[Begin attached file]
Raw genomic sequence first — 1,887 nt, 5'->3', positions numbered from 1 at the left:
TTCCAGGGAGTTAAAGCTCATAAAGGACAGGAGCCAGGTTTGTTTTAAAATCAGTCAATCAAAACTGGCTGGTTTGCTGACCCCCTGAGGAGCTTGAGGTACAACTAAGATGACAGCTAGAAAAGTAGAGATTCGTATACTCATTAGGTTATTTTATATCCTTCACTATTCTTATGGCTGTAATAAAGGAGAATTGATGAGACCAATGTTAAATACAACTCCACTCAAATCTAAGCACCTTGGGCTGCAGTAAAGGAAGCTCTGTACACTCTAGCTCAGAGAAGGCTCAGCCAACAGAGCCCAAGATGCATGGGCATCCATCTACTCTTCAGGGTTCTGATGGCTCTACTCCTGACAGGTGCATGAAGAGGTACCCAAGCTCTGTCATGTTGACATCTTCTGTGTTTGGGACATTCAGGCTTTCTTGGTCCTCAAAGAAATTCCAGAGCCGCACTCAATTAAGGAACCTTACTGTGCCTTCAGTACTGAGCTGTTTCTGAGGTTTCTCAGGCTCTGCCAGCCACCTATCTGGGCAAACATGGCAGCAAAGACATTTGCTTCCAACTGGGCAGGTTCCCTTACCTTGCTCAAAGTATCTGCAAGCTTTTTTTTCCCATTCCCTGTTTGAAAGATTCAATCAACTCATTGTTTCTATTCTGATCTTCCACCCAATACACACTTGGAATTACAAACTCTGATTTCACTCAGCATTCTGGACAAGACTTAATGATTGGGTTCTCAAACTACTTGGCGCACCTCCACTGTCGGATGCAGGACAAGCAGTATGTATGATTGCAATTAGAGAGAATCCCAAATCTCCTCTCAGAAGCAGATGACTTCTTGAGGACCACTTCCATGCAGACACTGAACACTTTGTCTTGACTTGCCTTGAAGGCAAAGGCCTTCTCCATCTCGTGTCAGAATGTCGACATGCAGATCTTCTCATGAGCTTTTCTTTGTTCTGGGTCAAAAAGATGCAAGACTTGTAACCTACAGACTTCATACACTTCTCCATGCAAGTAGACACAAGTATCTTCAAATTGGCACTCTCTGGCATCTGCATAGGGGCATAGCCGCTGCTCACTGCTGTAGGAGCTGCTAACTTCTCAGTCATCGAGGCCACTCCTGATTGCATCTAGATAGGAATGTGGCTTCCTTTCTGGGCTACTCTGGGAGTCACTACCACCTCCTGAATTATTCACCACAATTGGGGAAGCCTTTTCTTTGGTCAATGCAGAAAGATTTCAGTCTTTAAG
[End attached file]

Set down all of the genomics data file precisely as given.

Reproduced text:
Raw genomic sequence first — 1,887 nt, 5'->3', positions numbered from 1 at the left:
TTCCAGGGAGTTAAAGCTCATAAAGGACAGGAGCCAGGTTTGTTTTAAAATCAGTCAATCAAAACTGGCTGGTTTGCTGACCCCCTGAGGAGCTTGAGGTACAACTAAGATGACAGCTAGAAAAGTAGAGATTCGTATACTCATTAGGTTATTTTATATCCTTCACTATTCTTATGGCTGTAATAAAGGAGAATTGATGAGACCAATGTTAAATACAACTCCACTCAAATCTAAGCACCTTGGGCTGCAGTAAAGGAAGCTCTGTACACTCTAGCTCAGAGAAGGCTCAGCCAACAGAGCCCAAGATGCATGGGCATCCATCTACTCTTCAGGGTTCTGATGGCTCTACTCCTGACAGGTGCATGAAGAGGTACCCAAGCTCTGTCATGTTGACATCTTCTGTGTTTGGGACATTCAGGCTTTCTTGGTCCTCAAAGAAATTCCAGAGCCGCACTCAATTAAGGAACCTTACTGTGCCTTCAGTACTGAGCTGTTTCTGAGGTTTCTCAGGCTCTGCCAGCCACCTATCTGGGCAAACATGGCAGCAAAGACATTTGCTTCCAACTGGGCAGGTTCCCTTACCTTGCTCAAAGTATCTGCAAGCTTTTTTTTCCCATTCCCTGTTTGAAAGATTCAATCAACTCATTGTTTCTATTCTGATCTTCCACCCAATACACACTTGGAATTACAAACTCTGATTTCACTCAGCATTCTGGACAAGACTTAATGATTGGGTTCTCAAACTACTTGGCGCACCTCCACTGTCGGATGCAGGACAAGCAGTATGTATGATTGCAATTAGAGAGAATCCCAAATCTCCTCTCAGAAGCAGATGACTTCTTGAGGACCACTTCCATGCAGACACTGAACACTTTGTCTTGACTTGCCTTGAAGGCAAAGGCCTTCTCCATCTCGTGTCAGAATGTCGACATGCAGATCTTCTCATGAGCTTTTCTTTGTTCTGGGTCAAAAAGATGCAAGACTTGTAACCTACAGACTTCATACACTTCTCCATGCAAGTAGACACAAGTATCTTCAAATTGGCACTCTCTGGCATCTGCATAGGGGCATAGCCGCTGCTCACTGCTGTAGGAGCTGCTAACTTCTCAGTCATCGAGGCCACTCCTGATTGCATCTAGATAGGAATGTGGCTTCCTTTCTGGGCTACTCTGGGAGTCACTACCACCTCCTGAATTATTCACCACAATTGGGGAAGCCTTTTCTTTGGTCAATGCAGAAAGATTTCAGTCTTTAAG